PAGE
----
So it seems we’re not a big enough publication to be invited to Hull City. To speak to the players directly or to be invited to press conferences is “too big” for us. If we want to cover Hull City then we’re going to have to pay miles out of our budget to attend the games (cheers Ehab for making it super-affordable… more on that later) and make do with mobile phone photography. So instead, we’re going to report everything Hull City as a fan, rather than as press.
Now, as we’re not in any form connected to Hull City (heck, they wouldn’t even return a single email to us), we feel a sense of freedom knowing they can’t say “no, you can’t come to press conferences any more” or try to bar us from reporting the state of things at the club. We certainly hope new ownership in the near future (please…) will allow us a more direct form of reporting the team, and we would welcome the opportunity with open arms, however we’re not holding our collective breaths.
What does this mean? Well no sugar-coated reporting to try and keep in the good books for one.
Enough about the current situation with Hull.Today, onto our first look at the Hull City: The State Of Play.
Firstly we have to mention the ongoing saga regarding the Allams. While we wholeheartedly thank the Allams for saving the club from potential death, we have to focus on the here and now. In interviews Ehab admitted that the relationship with the fans is irreparable now, and we completely agree. Whilst we understand that an owner will want to do things their way, the persistent nature of ignoring the fans entirely, not even asking their opinion (except in polls weighted in their favour), has done nothing to help their cause.
We can understand wanting to change certain aspects of the team, but to go as far as to try to change the name of a club with over 100 years of history? We have to dissect the reason for it slightly; Ehab claims it will help improve sponsorship. It’s understandable to want to bring in extra money into the club through larger sponsorships, but to risk the relationship you’ve built with the fans up until then on something so important to them? It’s bewildering.
Everybody wants to watch their favourite team. There’s no doubting that. The idea of the Membership Scheme was to reduce prices of tickets and make it an affordable monthly payment rather than a large up-front fee. This change would naturally give the club a more steady and even income, rather than bulk payments at the start of the season (and mid-season for half-season pass purchases). While this idea is excellent, the execution of it was poor. Not only did the change mean that concessions were removed, it also meant that, on average, fans would end up paying much more than they would have before the change.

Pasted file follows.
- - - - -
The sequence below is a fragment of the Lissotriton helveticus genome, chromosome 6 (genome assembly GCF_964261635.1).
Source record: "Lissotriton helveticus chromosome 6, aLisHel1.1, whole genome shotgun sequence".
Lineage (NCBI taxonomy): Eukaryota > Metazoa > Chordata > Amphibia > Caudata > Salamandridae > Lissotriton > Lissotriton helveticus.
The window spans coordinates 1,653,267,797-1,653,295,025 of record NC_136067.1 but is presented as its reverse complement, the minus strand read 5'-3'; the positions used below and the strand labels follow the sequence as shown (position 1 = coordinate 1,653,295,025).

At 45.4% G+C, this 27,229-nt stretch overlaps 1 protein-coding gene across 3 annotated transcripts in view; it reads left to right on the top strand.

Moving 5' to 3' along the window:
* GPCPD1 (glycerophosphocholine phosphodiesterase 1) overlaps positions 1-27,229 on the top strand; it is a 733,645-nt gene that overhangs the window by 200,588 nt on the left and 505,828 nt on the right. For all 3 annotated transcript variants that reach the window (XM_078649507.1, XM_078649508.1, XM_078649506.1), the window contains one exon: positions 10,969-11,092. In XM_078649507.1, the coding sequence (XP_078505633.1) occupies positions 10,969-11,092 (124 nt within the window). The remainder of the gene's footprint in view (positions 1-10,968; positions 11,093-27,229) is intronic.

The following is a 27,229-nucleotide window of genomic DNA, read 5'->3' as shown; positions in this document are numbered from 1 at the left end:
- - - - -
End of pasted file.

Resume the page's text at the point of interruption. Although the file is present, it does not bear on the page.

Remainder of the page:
“We’re Not A Selling Club”
Since the time he uttered the phrase he probably regrets more than anything he has said in the past few years we have managed to sell our top scorer, two of our biggest prospects in defence, and not offered one of our most loyal players a new contract. That’s not including the (likely) sale of Eldin Jakupovic, a fan favourite, for a minuscule £2m.
Who have we sold so far?
- Harry Maguire – £15m – Destined for great things. Probably would have stayed if we managed to stay up. Cannot be blamed for leaving. With the current economy of the Premier League we should have possibly got closer to £20m.
- Curtis Davies – £naff all – A shock departure. Why place a buy-out clause in his contract when he’s worth much more?
- Tom Huddlestone – £2m – Sold because we, as usual, weren’t pro-active in renewing contracts. Possibly the best passer we’ve had. Sold for £3m less than we paid.
- Josh Tymon – £0 – Played against the cream of the crop in the English league on a Scholarship Contract. Likely would have stayed for the long-haul if offered a contract a few months back.
Now let’s take a look at who we’ve signed so far (spoiler alert: it’s not a long list):
- Ola Aina – Loan – Hot prospect player, tipped for great things. Only 5 appearances for Chelsea in all competitions. Hopefully a risk that pays off.
So far the profit from the transfer window is around £17.5m (estimate). But remember: “we’re not a selling club”.
Next time on….
That’s it for this time, please do share your thoughts on the Twitter and Facebook pages. Please make them funny, we need cheering as Hull fans now more than ever.